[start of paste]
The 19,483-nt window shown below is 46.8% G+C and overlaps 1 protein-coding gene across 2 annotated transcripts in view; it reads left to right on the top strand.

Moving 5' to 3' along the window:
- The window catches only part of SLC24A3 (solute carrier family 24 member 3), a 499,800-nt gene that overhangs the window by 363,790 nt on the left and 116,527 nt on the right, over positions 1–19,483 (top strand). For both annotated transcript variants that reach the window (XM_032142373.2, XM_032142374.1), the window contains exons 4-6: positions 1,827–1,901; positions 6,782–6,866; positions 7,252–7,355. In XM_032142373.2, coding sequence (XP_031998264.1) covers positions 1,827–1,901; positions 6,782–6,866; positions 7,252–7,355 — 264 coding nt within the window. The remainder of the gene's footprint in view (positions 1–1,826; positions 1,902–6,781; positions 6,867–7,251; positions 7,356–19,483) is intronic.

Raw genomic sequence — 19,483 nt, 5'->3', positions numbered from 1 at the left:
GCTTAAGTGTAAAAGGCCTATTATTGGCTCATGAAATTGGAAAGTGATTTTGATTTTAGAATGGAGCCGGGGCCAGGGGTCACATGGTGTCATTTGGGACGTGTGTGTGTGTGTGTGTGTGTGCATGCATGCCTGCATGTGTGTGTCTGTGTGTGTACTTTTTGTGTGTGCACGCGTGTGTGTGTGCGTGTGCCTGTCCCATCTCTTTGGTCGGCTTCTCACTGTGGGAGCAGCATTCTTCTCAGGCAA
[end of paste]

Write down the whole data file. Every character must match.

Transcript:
The 19,483-nt window shown below is 46.8% G+C and overlaps 1 protein-coding gene across 2 annotated transcripts in view; it reads left to right on the top strand.

Moving 5' to 3' along the window:
- The window catches only part of SLC24A3 (solute carrier family 24 member 3), a 499,800-nt gene that overhangs the window by 363,790 nt on the left and 116,527 nt on the right, over positions 1–19,483 (top strand). For both annotated transcript variants that reach the window (XM_032142373.2, XM_032142374.1), the window contains exons 4-6: positions 1,827–1,901; positions 6,782–6,866; positions 7,252–7,355. In XM_032142373.2, coding sequence (XP_031998264.1) covers positions 1,827–1,901; positions 6,782–6,866; positions 7,252–7,355 — 264 coding nt within the window. The remainder of the gene's footprint in view (positions 1–1,826; positions 1,902–6,781; positions 6,867–7,251; positions 7,356–19,483) is intronic.

Raw genomic sequence — 19,483 nt, 5'->3', positions numbered from 1 at the left:
GCTTAAGTGTAAAAGGCCTATTATTGGCTCATGAAATTGGAAAGTGATTTTGATTTTAGAATGGAGCCGGGGCCAGGGGTCACATGGTGTCATTTGGGACGTGTGTGTGTGTGTGTGTGTGTGCATGCATGCCTGCATGTGTGTGTCTGTGTGTGTACTTTTTGTGTGTGCACGCGTGTGTGTGTGCGTGTGCCTGTCCCATCTCTTTGGTCGGCTTCTCACTGTGGGAGCAGCATTCTTCTCAGGCAA